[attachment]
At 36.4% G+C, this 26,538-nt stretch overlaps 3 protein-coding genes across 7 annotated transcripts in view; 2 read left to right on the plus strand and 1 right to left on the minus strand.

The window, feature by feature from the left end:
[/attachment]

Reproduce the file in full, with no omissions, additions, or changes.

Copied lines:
At 36.4% G+C, this 26,538-nt stretch overlaps 3 protein-coding genes across 7 annotated transcripts in view; 2 read left to right on the plus strand and 1 right to left on the minus strand.

The window, feature by feature from the left end: